Spidey-senses tingling? It’s time to fly.
Though those of us without arachnid superpowers might not notice, we are constantly surrounded by electric fields. The ground carries a slight negative charge and the atmosphere is slightly positive, and, as a consequence, negatively charged particles can be borne up into the air. Some kinds of spiders may be taking advantage of the effect to hitch rides on the fields using negatively charged spider silk as an electric buoy to get as high as two and a half miles in the air.
Sensory biologist Erica Morley found that Erigone spiders can sense the electric fields that naturally occur in Earth’s atmosphere. They use the information to guide airborne voyages that can go for hundreds of miles, suspended from wisps of silk that act as sails, in a process scientists have playfully dubbed “ballooning.” These spiders join bees as the only arthropods we know of that can detect electric fields in the air. The results are described today in the journal Current Biology.
Up, Up, and Away, Web!
Scientists have puzzled over ballooning spiders since at least the early 1800s, when they proposed two possible explanations for how the arthropods might get airborne. One sensible possibility was that drag forces from wind blowing on the silks could lift the spiders into the air. The other, wackier idea was that the silks were electrically charged and could carry the spiders through the natural electric fields in Earth’s atmosphere.
“This is the heyday of electricity in the early 1800s and it was at the forefront of a lot of people’s minds,” says Morley, a sensory biophysics researcher at the University of Bristol.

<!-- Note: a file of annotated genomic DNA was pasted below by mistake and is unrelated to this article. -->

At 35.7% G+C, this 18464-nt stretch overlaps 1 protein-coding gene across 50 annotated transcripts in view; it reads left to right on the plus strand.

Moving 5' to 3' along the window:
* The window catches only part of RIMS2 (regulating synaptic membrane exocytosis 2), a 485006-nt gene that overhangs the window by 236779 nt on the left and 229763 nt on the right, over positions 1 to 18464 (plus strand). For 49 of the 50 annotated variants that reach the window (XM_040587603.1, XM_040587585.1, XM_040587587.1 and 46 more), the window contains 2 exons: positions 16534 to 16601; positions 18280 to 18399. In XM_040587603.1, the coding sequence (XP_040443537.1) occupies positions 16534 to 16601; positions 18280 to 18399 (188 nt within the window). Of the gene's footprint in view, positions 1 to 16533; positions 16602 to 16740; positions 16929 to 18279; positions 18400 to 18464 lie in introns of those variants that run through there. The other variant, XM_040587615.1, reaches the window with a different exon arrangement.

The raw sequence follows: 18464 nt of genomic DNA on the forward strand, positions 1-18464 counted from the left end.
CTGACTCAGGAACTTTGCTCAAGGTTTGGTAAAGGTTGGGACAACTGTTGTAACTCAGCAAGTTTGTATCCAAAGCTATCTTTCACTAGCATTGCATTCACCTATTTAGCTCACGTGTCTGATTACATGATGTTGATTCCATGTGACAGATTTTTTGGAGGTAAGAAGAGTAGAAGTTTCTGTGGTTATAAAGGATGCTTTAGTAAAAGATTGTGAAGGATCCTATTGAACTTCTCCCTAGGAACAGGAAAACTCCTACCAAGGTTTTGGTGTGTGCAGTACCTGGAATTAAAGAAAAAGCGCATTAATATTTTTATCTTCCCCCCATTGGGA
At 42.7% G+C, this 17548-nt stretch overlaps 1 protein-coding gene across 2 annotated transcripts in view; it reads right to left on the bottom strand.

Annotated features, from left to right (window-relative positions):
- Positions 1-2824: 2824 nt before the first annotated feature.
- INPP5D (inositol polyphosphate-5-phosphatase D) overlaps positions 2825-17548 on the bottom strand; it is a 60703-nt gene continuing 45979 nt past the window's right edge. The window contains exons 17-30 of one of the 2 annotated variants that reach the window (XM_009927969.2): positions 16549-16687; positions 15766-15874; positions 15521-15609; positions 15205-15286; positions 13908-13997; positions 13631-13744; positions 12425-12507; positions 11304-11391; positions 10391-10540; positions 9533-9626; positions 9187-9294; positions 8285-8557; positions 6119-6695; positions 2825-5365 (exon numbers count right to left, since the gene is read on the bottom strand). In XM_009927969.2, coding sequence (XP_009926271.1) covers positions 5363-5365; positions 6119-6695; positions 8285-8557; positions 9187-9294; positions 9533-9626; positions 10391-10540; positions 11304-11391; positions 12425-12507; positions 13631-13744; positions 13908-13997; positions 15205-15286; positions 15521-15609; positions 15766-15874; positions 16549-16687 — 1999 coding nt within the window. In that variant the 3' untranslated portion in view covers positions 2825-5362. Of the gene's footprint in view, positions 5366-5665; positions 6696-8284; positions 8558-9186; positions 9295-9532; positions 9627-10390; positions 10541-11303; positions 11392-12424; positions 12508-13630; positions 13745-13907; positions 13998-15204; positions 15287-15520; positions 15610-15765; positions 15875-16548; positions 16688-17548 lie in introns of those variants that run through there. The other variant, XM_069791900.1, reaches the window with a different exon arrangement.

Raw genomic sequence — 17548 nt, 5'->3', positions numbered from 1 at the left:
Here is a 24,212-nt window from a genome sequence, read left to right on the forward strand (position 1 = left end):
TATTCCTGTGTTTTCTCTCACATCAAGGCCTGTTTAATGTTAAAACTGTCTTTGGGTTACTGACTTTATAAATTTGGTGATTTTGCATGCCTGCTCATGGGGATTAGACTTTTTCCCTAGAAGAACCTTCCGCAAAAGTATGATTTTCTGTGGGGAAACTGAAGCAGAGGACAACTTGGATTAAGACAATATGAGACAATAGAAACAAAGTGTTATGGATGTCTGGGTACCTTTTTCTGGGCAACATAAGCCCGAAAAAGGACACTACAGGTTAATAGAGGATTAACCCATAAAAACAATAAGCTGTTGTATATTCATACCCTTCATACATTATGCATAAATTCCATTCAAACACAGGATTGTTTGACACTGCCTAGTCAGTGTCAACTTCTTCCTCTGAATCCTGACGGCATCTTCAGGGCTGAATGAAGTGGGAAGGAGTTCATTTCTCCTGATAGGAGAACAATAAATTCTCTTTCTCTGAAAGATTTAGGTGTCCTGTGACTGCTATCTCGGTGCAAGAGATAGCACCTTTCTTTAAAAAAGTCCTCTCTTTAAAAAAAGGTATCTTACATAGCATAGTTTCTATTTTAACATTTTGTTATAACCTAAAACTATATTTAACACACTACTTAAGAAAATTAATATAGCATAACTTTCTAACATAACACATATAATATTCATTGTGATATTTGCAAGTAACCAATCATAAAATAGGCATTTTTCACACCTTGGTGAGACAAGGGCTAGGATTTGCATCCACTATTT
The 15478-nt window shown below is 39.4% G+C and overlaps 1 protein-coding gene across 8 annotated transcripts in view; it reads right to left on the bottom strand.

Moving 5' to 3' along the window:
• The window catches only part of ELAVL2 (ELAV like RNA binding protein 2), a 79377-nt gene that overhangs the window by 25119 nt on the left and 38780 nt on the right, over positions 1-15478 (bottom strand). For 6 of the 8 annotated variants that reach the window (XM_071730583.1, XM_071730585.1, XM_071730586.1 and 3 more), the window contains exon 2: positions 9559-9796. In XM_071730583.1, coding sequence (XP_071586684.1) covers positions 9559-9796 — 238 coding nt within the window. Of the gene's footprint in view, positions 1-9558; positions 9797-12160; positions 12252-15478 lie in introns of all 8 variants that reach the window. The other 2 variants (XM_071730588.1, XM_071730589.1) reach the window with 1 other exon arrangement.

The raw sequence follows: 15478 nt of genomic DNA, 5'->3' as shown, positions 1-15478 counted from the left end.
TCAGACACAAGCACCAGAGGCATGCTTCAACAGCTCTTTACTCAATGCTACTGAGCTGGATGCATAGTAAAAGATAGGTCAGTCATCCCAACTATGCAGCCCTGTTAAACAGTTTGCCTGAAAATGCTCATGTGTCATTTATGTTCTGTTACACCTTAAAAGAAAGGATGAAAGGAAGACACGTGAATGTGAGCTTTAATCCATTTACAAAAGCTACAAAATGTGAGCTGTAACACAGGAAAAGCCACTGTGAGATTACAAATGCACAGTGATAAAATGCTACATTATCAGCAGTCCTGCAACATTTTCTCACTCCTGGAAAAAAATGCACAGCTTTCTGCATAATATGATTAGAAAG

However, it looks like electric spider flight fell to the back of scientists’ minds for a long while. Several studies in the past few decades found that wind could lift spiders, while the electric field hypothesis went untested. But the wind explanation still left some questions unanswered, and in 2013, physicist Peter Gorham published calculations that showed ballooning on atmospheric electric fields was theoretically possible and might complete the picture.
This was Morley’s cue. She had been studying electric field detection in bees and vibrational communication in spiders when she saw Gorham’s paper and realized she could actually do the experiments to test whether spiders would respond to electric fields.
She placed spiders in boxes that minimized air movement and shielded them from natural electric fields so she could control the electric fields they were exposed to. When she generated electric fields similar to the natural ones spiders would encounter in the wild, the spiders raised their rears to spin silk into the air. The behavior is called tiptoeing, and the spiders only do it when they are about to balloon, a strong suggestion that the spiders use electric fields as a cue to take flight.
Morley was also curious about how the spiders detected electric fields. She knew that bumblebees have hairs that let them sense electric fields and that spiders hairs’ sense air motion and sound — so sensory hairs seemed like a good bet. Sure enough, she found that sensory hairs on the spiders moved in response to changing magnetic fields.
Interestingly, the way the sensory hairs respond to electric fields is different from how they respond to air motion. A breeze will provide a constant push, but electric fields only move the hairs when they are first encountered — the hairs gradually go back to their original positions even when the field is still present. This means that the spiders might be able to differentiate between wind and electric fields.
Now that we know spiders and bees can sense the Earth’s atmospheric electric fields, it’s natural to wonder what other creatures might be able to do the same. “If these are both capable of detecting electric fields in nature, perhaps more invertebrates are capable of this as well,” Morley says. Of course, we’ll have to wait for more discoveries to find out.
“It’s a very new discovery — that invertebrates are able to detect electric fields.”